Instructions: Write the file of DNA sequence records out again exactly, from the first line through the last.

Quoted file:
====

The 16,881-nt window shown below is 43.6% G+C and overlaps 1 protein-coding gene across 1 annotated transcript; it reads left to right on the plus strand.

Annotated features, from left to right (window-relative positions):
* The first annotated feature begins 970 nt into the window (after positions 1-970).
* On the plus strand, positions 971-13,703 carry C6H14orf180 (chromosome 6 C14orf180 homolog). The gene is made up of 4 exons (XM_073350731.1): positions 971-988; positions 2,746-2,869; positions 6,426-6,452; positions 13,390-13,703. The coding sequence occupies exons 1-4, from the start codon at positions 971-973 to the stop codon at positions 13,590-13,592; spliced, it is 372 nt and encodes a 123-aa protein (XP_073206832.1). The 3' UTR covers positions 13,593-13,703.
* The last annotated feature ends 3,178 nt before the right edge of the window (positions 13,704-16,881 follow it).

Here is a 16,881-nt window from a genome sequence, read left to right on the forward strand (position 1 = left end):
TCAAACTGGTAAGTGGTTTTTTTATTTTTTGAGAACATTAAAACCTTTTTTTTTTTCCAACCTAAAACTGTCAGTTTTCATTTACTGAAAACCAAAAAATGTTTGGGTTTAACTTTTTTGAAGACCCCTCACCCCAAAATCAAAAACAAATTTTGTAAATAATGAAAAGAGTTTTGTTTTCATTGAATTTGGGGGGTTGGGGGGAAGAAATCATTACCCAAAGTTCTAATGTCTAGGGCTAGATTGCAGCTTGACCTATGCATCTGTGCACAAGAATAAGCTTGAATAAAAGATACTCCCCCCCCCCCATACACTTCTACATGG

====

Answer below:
The 16,881-nt window shown below is 43.6% G+C and overlaps 1 protein-coding gene across 1 annotated transcript; it reads left to right on the plus strand.

Annotated features, from left to right (window-relative positions):
* The first annotated feature begins 970 nt into the window (after positions 1-970).
* On the plus strand, positions 971-13,703 carry C6H14orf180 (chromosome 6 C14orf180 homolog). The gene is made up of 4 exons (XM_073350731.1): positions 971-988; positions 2,746-2,869; positions 6,426-6,452; positions 13,390-13,703. The coding sequence occupies exons 1-4, from the start codon at positions 971-973 to the stop codon at positions 13,590-13,592; spliced, it is 372 nt and encodes a 123-aa protein (XP_073206832.1). The 3' UTR covers positions 13,593-13,703.
* The last annotated feature ends 3,178 nt before the right edge of the window (positions 13,704-16,881 follow it).

Here is a 16,881-nt window from a genome sequence, read left to right on the forward strand (position 1 = left end):
TCAAACTGGTAAGTGGTTTTTTTATTTTTTGAGAACATTAAAACCTTTTTTTTTTTCCAACCTAAAACTGTCAGTTTTCATTTACTGAAAACCAAAAAATGTTTGGGTTTAACTTTTTTGAAGACCCCTCACCCCAAAATCAAAAACAAATTTTGTAAATAATGAAAAGAGTTTTGTTTTCATTGAATTTGGGGGGTTGGGGGGAAGAAATCATTACCCAAAGTTCTAATGTCTAGGGCTAGATTGCAGCTTGACCTATGCATCTGTGCACAAGAATAAGCTTGAATAAAAGATACTCCCCCCCCCCCATACACTTCTACATGG